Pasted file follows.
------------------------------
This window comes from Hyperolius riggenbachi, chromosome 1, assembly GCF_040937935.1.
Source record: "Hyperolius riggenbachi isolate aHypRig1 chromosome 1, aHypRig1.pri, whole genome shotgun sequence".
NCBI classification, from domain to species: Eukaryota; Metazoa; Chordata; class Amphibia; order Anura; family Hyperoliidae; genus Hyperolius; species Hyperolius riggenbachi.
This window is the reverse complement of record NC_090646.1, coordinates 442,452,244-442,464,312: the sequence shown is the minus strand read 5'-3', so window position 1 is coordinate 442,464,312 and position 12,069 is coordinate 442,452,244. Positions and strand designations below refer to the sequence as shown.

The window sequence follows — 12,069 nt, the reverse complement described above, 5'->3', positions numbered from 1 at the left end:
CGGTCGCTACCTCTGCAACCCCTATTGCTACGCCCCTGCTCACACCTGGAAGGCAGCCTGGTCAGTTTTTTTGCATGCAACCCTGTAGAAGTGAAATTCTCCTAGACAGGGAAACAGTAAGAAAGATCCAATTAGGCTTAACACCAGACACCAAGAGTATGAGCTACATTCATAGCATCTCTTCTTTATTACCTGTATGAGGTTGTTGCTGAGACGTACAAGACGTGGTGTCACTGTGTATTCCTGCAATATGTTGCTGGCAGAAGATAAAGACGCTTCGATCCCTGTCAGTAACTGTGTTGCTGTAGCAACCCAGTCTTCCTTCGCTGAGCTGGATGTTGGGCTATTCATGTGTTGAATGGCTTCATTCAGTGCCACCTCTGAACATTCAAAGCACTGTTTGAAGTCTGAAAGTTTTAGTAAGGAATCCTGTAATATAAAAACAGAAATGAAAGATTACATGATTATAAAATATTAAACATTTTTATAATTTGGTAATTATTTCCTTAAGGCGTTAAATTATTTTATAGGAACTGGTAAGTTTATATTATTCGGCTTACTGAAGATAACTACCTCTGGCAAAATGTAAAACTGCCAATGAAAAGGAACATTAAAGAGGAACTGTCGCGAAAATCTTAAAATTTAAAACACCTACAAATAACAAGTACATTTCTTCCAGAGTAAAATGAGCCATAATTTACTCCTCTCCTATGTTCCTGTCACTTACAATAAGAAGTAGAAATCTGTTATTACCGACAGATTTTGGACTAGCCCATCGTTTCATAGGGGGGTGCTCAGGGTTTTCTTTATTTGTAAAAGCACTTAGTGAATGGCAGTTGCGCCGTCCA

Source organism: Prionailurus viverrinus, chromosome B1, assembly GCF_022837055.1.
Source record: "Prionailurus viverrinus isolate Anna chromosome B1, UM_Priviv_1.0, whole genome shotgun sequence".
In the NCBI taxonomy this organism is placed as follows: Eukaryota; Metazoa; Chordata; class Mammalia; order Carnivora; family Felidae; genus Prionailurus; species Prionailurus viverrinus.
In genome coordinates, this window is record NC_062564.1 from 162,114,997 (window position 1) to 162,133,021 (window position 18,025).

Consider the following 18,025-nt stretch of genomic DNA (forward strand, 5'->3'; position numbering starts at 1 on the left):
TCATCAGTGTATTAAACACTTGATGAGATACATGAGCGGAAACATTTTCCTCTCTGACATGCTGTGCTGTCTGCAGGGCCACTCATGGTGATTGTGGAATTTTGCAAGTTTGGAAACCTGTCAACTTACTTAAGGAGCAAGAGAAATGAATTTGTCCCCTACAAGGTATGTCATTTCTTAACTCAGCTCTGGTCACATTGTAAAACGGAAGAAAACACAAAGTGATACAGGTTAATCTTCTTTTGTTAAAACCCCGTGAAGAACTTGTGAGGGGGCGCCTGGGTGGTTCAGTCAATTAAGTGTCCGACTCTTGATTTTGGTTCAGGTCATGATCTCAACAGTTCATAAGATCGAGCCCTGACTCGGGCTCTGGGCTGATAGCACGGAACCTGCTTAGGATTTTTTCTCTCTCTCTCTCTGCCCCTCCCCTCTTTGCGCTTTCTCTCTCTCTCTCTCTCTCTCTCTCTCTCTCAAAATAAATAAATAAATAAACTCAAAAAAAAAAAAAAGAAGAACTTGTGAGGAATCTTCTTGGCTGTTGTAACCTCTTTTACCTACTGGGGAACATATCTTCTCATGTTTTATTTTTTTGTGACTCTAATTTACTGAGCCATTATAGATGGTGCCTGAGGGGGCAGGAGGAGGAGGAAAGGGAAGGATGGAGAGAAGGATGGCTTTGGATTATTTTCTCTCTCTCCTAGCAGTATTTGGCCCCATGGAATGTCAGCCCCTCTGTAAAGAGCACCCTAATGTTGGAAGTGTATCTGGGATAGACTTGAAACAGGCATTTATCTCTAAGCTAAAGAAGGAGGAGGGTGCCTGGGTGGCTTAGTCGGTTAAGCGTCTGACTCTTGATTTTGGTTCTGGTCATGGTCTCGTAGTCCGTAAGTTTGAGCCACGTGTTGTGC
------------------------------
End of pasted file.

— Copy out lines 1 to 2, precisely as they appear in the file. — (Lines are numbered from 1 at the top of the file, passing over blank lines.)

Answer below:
This window comes from Hyperolius riggenbachi, chromosome 1, assembly GCF_040937935.1.
Source record: "Hyperolius riggenbachi isolate aHypRig1 chromosome 1, aHypRig1.pri, whole genome shotgun sequence".